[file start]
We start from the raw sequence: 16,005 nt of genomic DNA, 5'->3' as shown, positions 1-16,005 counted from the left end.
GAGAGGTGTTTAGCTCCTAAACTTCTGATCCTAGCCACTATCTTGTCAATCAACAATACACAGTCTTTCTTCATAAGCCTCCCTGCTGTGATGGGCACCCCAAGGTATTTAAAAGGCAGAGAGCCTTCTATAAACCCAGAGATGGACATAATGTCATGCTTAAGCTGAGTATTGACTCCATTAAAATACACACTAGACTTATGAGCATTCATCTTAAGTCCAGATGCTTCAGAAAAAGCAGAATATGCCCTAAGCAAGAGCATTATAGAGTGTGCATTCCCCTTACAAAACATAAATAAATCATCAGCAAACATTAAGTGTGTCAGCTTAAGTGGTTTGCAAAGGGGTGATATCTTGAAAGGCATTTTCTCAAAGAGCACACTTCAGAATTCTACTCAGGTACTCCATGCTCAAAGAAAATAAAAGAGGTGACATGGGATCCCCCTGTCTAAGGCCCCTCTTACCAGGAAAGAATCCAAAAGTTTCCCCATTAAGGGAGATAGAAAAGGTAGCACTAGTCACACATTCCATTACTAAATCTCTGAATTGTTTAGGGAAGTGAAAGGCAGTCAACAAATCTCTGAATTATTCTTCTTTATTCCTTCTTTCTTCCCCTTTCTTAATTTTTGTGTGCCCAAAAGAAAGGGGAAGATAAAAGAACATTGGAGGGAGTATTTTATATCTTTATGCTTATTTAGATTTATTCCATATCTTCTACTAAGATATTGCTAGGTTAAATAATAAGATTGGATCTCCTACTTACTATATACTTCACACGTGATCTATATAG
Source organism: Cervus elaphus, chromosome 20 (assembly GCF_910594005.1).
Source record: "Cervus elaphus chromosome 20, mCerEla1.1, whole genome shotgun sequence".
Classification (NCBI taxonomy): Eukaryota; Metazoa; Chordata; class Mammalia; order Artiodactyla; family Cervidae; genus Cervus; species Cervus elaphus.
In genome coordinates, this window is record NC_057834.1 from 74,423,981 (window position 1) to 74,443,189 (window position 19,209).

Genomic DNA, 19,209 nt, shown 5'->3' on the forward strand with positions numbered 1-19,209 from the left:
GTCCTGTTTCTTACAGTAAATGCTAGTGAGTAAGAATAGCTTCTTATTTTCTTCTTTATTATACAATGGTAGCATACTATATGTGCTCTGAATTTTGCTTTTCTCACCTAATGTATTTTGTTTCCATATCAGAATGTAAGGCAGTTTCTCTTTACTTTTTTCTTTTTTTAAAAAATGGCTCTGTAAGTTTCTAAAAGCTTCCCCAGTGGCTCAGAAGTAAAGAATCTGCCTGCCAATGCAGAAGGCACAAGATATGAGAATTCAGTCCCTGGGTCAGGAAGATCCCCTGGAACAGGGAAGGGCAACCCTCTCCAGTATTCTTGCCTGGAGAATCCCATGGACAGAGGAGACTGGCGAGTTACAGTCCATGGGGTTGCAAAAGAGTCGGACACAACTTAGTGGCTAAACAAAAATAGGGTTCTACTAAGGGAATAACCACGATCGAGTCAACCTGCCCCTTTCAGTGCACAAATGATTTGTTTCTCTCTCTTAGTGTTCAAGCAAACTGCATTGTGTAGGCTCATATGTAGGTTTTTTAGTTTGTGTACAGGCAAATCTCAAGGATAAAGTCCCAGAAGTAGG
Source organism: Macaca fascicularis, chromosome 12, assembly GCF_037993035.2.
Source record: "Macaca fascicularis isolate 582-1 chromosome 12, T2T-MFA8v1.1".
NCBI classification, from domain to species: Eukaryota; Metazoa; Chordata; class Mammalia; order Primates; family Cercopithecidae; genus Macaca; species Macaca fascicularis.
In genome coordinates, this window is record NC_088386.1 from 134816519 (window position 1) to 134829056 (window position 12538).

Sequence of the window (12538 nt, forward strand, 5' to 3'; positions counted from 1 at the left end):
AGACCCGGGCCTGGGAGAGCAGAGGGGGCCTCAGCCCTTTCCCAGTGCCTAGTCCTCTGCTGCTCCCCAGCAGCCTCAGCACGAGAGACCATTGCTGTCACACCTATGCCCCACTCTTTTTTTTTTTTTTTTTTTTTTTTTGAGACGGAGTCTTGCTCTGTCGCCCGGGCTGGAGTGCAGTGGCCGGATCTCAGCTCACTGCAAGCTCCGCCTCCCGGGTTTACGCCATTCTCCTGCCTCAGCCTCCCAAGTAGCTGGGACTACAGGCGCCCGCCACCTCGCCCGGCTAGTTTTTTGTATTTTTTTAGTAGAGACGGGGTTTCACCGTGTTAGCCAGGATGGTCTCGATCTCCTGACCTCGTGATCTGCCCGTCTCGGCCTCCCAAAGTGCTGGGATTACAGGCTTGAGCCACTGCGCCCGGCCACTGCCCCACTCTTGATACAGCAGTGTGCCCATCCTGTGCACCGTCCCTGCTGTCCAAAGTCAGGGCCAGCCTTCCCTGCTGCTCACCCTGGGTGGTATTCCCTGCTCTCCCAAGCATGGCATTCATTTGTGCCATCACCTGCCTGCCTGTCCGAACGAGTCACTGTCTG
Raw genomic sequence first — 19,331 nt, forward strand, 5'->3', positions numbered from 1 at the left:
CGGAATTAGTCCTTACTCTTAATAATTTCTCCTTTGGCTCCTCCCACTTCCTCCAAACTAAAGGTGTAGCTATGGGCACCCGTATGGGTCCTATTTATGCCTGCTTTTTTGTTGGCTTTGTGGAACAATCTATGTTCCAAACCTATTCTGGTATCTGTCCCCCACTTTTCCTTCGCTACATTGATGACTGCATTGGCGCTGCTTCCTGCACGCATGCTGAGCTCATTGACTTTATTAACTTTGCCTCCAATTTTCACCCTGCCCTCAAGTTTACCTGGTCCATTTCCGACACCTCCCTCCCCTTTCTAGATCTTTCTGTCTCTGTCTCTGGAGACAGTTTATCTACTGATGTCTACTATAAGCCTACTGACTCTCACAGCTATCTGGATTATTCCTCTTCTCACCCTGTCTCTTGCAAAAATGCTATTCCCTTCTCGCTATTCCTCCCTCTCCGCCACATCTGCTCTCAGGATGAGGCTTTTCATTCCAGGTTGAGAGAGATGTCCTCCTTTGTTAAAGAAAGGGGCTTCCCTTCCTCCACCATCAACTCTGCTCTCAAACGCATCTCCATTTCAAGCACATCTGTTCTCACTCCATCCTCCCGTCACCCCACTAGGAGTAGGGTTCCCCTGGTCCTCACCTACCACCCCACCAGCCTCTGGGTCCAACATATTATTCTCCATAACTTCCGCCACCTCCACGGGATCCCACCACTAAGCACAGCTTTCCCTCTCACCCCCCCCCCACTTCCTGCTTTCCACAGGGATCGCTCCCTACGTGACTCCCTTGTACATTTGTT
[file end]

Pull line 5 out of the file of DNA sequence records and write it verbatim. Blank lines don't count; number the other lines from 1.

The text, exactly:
Classification (NCBI taxonomy): Eukaryota; Metazoa; Chordata; class Mammalia; order Artiodactyla; family Cervidae; genus Cervus; species Cervus elaphus.